I want to thank my good friend and municipal elected colleague Park Commissioner Mary Merrill Anderson for her response to the MSR article “Organizers find ‘huge disparities’ in Mpls parks funding” (August 13 issue; Commissioner Merrill Anderson’s response, “Financial cutbacks delayed Peavey Park improvements,” ran August 27).
Commissioner Merrill Anderson gave us some clarity of history and process, as well as some facts and figures. Unfortunately, she did not really address the essential issue of the original article: Is there equity of park service in our city?
The question of equity of service in our parks is very important to me and my core city constituents. Too often we have the sense here that there is more capital and programming investment being directed to the parks in the collar neighborhoods in Minneapolis rather than to the core. So far the staff of the Minneapolis Park and Recreation Board (MPRB) and the elected folks, who should be the most accountable ones, have been unable to demonstrate equity of service.
When I read in the original article that, “…Peavey Park [in the Phillips area] has four park programs, Linden Hills [a comparably sized park in southwest Minneapolis] offers over 40” I see why it is easy for those of us in the core to feel we may be underserved. To me, the facts as reported demonstrate a greater financial commitment to Linden Hills Park than Peavey.
Taking the demographics around Peavey into consideration – the concentration of youth (33 percent), poverty (38 percent) and people of color (70 percent) – along with the fact that most of these people live in multiple-unit housing with limited yard space and have fewer opportunities for structured activities, it is easy to see the greater need in this core city community. Does the MPRB’s capital and programming investment history, and their plan for the future, reflect these needs?
I have heard Park Commissioners respond to this question by blaming the Minneapolis City Council for limiting the MPRB’s ability to bond (borrow from the future) for projects in the neighborhood parks. The causes of today’s funding challenges are much more complicated than that.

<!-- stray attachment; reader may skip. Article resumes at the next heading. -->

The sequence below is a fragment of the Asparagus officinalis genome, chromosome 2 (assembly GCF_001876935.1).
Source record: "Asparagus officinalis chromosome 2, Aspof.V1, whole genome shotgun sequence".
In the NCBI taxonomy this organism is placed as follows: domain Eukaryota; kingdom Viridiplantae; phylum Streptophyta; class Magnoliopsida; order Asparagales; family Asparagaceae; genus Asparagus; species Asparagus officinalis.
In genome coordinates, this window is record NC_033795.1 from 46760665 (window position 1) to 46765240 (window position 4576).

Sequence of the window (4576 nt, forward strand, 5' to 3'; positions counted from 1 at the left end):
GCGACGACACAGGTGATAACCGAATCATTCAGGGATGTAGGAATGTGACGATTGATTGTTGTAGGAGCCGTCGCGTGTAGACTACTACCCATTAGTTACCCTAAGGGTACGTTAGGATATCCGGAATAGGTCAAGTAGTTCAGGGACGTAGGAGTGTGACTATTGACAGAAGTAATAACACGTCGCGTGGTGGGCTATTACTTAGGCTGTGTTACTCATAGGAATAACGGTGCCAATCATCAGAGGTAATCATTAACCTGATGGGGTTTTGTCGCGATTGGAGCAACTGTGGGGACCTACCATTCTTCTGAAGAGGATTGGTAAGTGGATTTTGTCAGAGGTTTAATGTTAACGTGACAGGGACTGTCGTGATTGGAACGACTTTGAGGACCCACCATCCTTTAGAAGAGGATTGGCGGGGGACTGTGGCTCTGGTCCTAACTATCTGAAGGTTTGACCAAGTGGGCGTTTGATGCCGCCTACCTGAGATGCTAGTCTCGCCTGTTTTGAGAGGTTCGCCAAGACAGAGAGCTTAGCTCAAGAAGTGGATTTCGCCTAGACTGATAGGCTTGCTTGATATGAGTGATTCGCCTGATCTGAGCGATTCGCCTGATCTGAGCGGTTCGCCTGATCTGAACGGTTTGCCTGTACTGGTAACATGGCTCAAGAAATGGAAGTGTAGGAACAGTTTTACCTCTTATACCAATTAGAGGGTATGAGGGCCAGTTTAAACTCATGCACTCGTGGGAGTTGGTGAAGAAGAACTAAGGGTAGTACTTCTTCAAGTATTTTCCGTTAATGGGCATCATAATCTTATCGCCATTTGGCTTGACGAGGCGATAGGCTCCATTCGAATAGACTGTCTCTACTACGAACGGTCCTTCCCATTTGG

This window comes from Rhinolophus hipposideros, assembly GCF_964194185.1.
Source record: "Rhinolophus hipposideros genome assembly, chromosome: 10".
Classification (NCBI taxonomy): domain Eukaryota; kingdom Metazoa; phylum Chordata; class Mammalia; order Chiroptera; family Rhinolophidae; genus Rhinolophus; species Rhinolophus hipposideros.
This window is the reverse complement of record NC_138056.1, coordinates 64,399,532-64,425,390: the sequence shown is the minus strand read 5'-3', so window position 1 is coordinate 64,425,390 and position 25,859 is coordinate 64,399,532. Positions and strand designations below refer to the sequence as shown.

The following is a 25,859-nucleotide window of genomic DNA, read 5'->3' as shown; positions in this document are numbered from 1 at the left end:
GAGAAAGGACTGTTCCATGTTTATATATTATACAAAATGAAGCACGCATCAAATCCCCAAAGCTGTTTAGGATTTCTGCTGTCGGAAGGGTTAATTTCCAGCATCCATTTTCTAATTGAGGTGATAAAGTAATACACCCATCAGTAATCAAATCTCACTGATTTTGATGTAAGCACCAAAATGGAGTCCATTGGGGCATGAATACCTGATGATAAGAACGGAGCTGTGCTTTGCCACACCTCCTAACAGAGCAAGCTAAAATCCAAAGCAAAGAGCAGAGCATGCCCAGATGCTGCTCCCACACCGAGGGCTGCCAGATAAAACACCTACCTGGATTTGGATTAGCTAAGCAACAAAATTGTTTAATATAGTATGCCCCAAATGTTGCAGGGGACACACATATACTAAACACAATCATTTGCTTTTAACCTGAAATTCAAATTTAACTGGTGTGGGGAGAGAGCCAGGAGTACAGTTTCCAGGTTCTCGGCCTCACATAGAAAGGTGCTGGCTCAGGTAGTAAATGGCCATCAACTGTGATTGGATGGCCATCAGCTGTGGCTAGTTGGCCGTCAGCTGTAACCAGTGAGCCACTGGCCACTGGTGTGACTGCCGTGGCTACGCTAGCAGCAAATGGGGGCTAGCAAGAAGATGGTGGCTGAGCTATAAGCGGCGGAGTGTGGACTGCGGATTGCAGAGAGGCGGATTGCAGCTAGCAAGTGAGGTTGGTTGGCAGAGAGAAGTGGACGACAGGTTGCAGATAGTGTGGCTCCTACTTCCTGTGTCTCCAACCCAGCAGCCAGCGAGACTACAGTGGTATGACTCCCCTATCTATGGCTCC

Really, this is about priorities. Does the MPRB prioritize programming and capital investment in the core city neighborhood parks?
The community activists working on Peavey Park issues are requesting a Racial Equity Impact Analysis of our parks and their services with the aim to reduce, eliminate, or prevent racial inequities and access barriers. I think this is a great idea. If there is equity of service, this study would demonstrate that. If not, this would inform us of that and give us a starting point to achieve equity.
As the 2009 city election cycle ramps up, I would very much like to hear from our Park Commissioners and candidates about equity of park service in Minneapolis. Is there equity? If not, what do you plan to do to bring equity about? Do you support a Racial Equity Impact Analysis?
Please let me be clear: I support the current independent Park Board structure we have in out city government today. I see no reason to eliminate it or change it. And I think those of us who hold positions of public trust would best serve our constituents by figuring out how to work more effectively and cooperatively together.
Lastly, I do want to take time to recognize the excellent work of the recently appointed head of the Phillips Community Service Area team, Al Bangora. Mr. Bangora’s commitment and grassroots organizing in the area is commendable and very encouraging.
But absent any real data to the contrary, I will continue to stand with my constituents in our concern regarding equity of service. MPRB Commissioners and candidates, do you share our concerns?
Council Member Robert Lilligren, Ward 6, is vice president of the Minneapolis City Council.
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